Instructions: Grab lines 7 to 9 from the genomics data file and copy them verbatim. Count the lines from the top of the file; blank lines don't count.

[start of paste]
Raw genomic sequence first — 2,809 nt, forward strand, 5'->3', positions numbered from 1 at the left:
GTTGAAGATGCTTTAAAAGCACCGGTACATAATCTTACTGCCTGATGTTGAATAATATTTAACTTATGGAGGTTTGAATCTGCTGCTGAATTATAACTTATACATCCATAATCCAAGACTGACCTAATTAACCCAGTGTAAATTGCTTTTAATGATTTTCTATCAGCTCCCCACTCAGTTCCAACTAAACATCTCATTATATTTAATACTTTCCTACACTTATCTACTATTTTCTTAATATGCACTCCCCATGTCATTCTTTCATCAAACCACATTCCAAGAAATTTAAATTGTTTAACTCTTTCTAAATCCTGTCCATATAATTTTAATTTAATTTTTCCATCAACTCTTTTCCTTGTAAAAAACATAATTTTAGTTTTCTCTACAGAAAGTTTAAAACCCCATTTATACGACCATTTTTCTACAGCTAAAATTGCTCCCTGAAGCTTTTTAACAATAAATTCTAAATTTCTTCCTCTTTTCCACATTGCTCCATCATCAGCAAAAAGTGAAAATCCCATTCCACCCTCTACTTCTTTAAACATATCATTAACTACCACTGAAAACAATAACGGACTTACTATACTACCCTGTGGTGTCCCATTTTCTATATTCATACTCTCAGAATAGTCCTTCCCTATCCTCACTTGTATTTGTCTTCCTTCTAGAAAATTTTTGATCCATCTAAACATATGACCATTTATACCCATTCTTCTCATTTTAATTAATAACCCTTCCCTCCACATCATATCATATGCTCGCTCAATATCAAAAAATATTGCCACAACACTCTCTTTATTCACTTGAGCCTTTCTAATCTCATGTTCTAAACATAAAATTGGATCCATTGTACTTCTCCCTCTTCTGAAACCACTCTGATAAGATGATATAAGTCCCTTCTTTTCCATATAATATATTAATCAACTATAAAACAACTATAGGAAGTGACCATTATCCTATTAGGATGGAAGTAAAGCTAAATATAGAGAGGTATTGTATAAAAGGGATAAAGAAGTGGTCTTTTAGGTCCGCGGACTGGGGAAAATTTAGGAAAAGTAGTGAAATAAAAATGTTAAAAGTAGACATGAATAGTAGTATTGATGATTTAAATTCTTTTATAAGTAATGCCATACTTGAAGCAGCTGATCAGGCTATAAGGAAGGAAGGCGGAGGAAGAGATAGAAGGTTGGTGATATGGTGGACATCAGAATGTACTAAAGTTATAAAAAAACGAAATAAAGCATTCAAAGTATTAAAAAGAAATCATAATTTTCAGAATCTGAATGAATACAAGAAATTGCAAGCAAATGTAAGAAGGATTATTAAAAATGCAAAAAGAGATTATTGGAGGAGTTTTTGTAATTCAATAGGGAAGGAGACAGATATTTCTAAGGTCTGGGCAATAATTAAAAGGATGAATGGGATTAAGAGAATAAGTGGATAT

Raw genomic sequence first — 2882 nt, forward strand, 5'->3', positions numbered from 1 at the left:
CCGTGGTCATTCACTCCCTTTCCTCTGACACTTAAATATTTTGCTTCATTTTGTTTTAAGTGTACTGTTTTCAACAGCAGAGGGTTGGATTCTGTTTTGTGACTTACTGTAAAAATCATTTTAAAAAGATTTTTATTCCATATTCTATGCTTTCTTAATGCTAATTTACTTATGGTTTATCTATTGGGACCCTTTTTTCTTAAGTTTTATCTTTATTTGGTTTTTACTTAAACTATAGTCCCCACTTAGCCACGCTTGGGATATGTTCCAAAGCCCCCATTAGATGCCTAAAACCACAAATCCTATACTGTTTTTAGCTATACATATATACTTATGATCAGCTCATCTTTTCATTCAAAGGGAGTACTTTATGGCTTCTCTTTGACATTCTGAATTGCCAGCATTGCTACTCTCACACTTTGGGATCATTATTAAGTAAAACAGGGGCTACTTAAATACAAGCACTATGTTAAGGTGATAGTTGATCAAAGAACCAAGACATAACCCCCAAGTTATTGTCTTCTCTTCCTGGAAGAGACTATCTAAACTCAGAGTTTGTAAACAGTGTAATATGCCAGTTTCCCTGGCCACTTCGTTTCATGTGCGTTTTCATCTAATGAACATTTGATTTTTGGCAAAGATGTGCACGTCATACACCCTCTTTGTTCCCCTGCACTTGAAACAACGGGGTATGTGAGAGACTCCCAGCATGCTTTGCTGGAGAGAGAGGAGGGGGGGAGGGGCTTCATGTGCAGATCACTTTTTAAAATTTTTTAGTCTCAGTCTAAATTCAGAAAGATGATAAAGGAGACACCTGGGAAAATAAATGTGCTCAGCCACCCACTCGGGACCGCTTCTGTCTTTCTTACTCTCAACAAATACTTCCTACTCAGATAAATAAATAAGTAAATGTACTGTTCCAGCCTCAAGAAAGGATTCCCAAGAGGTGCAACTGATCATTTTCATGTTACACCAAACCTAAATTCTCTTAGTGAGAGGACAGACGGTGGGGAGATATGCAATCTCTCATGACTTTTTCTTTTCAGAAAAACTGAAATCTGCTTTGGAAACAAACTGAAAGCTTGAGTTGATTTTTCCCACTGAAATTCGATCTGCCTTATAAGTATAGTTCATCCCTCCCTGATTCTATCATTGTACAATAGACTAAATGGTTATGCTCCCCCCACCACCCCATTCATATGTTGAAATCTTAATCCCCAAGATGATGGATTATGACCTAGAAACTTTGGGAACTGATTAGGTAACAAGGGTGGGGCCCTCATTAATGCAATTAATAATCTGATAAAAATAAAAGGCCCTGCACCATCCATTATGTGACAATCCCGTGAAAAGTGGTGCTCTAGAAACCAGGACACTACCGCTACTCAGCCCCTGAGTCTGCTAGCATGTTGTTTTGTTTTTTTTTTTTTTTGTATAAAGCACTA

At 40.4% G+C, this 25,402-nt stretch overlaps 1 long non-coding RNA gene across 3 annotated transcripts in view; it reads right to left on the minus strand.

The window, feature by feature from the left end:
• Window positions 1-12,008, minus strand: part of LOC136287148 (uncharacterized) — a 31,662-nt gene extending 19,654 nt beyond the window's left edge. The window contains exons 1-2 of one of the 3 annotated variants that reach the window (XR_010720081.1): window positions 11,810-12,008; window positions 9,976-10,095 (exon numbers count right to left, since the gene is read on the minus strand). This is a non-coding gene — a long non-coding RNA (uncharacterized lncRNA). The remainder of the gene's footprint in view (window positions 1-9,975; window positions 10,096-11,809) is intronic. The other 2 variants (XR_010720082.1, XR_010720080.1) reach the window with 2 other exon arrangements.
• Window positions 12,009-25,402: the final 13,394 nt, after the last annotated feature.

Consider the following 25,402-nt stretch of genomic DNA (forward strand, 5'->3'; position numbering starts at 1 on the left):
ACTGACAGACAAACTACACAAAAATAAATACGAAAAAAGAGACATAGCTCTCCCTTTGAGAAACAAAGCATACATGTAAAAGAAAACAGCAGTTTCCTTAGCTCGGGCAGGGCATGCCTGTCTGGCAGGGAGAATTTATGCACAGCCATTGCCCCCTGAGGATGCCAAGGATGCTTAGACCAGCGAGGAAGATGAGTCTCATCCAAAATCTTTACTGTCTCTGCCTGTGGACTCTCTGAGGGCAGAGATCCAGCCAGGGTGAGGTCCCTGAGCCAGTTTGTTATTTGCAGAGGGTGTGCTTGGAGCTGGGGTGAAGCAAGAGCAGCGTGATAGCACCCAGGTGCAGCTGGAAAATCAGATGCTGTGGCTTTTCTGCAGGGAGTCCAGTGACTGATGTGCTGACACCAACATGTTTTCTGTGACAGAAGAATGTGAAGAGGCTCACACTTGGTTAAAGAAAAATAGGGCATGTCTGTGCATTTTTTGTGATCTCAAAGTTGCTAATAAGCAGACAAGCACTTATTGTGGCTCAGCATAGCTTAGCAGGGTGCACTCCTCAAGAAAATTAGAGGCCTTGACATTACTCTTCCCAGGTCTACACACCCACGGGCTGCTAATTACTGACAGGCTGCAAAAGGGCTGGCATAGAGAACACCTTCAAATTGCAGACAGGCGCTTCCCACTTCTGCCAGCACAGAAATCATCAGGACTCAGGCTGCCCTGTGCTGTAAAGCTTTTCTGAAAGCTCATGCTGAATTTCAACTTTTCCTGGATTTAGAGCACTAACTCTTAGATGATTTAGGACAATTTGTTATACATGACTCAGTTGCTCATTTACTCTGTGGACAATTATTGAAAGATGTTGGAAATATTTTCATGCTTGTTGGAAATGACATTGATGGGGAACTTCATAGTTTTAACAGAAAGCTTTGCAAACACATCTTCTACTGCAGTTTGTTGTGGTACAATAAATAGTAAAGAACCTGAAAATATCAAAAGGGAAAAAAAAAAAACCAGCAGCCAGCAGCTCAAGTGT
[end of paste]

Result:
• Window positions 1-12,008, minus strand: part of LOC136287148 (uncharacterized) — a 31,662-nt gene extending 19,654 nt beyond the window's left edge. The window contains exons 1-2 of one of the 3 annotated variants that reach the window (XR_010720081.1): window positions 11,810-12,008; window positions 9,976-10,095 (exon numbers count right to left, since the gene is read on the minus strand). This is a non-coding gene — a long non-coding RNA (uncharacterized lncRNA). The remainder of the gene's footprint in view (window positions 1-9,975; window positions 10,096-11,809) is intronic. The other 2 variants (XR_010720082.1, XR_010720080.1) reach the window with 2 other exon arrangements.
• Window positions 12,009-25,402: the final 13,394 nt, after the last annotated feature.

Consider the following 25,402-nt stretch of genomic DNA (forward strand, 5'->3'; position numbering starts at 1 on the left):